Algae blooms have been visible lately in quiet areas of Spring Lake, its bayous, Grand River bayous and ponds. Nash said warm weather, rain and shallow, quiet conditions contribute to the growth of algae.
Nash said he is fairly certain that some residents are still using fertilizers containing phosphorus and that’s contributing to the complaints he’s heard lately about local water quality.
Michigan’s law restricting phosphorus in fertilizer went into effect in 2012. That’s after local municipalities, and then Ottawa County, banned the use of fertilizers containing phosphorus in the Spring Lake and Grand River watersheds.
The conditions are made worse as the waterfront communities add more roads and wider roadways, and people build homes in former wetland areas, mow down vegetation at their waterfronts or landscape their waterfronts with impermeable surfaces.
It’s the vegetation that helps filter the contaminants before they reach the water.
The Spring Lake Lake Board monitors the condition of the lake and its bayous. Residents around the lake help pay for treatments to reduce algae.
Nash said the treatments are done three times a year: around Memorial Day, before the Fourth of July and before the Coast Guard Festival.
McKenzie Nelson, an employee of Lakeshore Kayak Rental in Spring Lake, said the algae off the company’s launch ramp on Lloyd’s Bayou was pretty bad until the treatment in early June.
Most of the water in the area was clear of the algae last week.
Nash said the most recent treatment began June 27.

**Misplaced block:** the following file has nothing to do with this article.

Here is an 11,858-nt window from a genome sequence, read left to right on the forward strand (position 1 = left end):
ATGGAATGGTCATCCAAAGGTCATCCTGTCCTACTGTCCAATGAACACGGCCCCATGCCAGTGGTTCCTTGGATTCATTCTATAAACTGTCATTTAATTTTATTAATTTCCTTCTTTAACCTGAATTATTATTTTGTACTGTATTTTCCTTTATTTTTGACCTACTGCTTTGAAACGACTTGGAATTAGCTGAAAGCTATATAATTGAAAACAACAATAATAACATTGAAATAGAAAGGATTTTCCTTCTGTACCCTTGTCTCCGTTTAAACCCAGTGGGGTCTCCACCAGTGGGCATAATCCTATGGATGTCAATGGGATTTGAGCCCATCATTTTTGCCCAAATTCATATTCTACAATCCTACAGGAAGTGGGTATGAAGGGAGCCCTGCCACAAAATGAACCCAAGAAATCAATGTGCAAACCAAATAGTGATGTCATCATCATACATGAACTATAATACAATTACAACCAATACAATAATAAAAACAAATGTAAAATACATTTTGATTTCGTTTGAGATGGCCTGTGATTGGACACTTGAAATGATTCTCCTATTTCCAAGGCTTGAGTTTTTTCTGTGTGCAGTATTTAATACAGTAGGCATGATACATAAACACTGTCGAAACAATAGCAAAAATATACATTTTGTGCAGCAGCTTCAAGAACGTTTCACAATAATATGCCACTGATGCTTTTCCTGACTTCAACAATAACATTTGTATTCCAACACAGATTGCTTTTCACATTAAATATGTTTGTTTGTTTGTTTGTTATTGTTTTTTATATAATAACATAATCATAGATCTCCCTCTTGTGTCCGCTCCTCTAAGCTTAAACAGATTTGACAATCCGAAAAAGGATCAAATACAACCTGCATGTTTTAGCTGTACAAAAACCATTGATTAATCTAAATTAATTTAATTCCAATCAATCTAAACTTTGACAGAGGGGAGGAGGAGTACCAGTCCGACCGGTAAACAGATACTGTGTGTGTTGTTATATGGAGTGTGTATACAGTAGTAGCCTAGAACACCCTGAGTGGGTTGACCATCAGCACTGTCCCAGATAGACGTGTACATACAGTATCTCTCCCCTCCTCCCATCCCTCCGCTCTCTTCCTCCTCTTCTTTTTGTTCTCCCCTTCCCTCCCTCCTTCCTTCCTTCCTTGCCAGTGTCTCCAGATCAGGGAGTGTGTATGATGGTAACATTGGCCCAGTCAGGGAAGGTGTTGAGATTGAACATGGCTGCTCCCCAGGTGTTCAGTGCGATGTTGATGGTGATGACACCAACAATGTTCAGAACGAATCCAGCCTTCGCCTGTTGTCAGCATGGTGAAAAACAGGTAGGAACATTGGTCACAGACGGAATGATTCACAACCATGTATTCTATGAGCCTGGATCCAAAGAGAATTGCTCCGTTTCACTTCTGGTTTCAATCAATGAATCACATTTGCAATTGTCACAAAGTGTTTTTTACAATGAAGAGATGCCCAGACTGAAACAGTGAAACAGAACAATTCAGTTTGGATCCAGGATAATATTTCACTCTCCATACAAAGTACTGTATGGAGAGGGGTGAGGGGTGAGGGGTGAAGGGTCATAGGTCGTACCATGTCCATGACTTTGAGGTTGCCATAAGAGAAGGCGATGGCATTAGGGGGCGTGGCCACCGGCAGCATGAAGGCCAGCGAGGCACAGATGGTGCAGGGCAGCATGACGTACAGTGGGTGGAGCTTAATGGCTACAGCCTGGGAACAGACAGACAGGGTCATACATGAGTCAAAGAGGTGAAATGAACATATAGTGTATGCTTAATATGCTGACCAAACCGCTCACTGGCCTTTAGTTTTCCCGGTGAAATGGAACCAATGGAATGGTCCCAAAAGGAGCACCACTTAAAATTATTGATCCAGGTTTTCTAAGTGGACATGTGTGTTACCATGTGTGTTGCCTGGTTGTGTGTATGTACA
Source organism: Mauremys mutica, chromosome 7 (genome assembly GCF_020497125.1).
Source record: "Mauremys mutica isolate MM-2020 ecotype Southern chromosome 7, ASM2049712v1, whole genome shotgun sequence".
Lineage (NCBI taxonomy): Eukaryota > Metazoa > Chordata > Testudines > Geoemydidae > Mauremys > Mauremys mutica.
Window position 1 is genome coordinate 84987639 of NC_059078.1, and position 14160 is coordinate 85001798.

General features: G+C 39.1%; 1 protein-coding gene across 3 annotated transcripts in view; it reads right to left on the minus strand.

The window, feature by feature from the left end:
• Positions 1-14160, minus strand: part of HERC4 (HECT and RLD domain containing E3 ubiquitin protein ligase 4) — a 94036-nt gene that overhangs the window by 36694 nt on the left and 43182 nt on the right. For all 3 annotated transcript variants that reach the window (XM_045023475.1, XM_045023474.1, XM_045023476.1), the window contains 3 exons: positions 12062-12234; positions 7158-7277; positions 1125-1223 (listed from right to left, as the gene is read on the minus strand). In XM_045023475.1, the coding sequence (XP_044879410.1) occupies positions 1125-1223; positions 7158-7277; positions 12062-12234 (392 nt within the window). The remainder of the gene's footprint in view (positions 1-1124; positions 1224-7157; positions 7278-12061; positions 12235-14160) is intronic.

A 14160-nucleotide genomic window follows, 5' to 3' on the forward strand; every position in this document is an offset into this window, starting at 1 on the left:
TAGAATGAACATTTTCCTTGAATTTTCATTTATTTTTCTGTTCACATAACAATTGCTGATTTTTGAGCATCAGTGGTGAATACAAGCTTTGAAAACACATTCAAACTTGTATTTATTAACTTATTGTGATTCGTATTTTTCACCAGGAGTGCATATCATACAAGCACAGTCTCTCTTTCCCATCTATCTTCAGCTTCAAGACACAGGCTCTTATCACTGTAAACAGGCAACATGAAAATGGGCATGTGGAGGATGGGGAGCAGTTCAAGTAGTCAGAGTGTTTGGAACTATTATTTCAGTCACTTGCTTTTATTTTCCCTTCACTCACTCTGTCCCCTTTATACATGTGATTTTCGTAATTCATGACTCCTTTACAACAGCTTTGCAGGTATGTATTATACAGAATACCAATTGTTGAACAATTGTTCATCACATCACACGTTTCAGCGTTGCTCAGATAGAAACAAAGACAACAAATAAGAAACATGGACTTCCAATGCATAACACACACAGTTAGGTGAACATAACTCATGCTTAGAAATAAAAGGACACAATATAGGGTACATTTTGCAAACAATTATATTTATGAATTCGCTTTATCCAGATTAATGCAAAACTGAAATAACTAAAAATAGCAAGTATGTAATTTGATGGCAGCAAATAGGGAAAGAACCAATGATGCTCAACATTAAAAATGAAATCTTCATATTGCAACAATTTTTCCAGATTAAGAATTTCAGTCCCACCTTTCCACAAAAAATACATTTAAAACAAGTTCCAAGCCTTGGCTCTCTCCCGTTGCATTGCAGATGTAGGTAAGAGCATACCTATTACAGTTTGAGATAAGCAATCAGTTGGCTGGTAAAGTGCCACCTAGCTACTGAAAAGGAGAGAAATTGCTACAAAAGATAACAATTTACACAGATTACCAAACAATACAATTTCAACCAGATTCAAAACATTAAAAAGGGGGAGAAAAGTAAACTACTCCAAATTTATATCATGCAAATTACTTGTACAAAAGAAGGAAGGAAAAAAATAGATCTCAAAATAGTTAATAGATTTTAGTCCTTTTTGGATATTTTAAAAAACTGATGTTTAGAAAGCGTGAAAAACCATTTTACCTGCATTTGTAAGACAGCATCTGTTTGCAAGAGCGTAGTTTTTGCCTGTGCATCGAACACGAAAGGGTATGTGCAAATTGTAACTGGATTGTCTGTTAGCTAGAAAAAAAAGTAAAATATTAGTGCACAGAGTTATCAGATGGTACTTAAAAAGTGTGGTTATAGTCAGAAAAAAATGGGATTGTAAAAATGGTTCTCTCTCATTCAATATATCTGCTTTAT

Scientists go out and determine the areas to be treated each time, Nash said. They also go back to make sure the treatment worked after the work is done.
Nash said the Michigan Department of Natural Resources does not give the lake board permits to do the entire lake at any one time.
Each time the lake is treated, it makes an obvious difference, Nash said.
But there are things area residents can do to help protect the lake. For instance, if you live on the north side of Savidge Street in Spring Lake, anything that runs down your driveway goes into drains that empty into Spring Lake, Nash said. If you are on the south side of Savidge, the runoff goes into the Grand River.
“You don’t have to live on the waterfront for your runoff to affect the lake,” he said.
The lake board does occasional soil tests on properties around Spring Lake, and they have found them already rich in phosphorus, so there’s no need to add phosphorus fertilizer because it’s already there, even if it is legal to use it to start a lawn.
“The soil doesn’t need it,” Nash said.
And, if you don’t believe it, lawn care companies will run a soil test if you ask them to do it, he said.
Nash said you can rake up the algae, put it on your dock to dry, and then put it in your yard waste or on your garden.
Another thing people can do is read through all the information on the Spring Lake Lake Board website at www.springlakeboard.org, then you can share the information with your neighbors, Nash said.
“Spring Lake has a very challenging situation,” Nash said. “The choices people make can make a significant difference.”
Spring Lake facts
— The lake has a surface area of 1,091 acres.
— The maximum depth is 40 feet (south side of the lake, somewhat in line with Prospect Street in the Village of Spring Lake).
— The average/mean depth is 18.2 feet.
— The lake volume is 19,845 acre-feet. That would cover 31 square miles to a depth of 1 foot.
— The shoreline length is 25.3 miles.
— Spring Lake is a drowned river mouth lake that formed as a result of fluctuating water levels in the glacial Great Lakes.
— Spring Lake is the 85th largest lake in Michigan.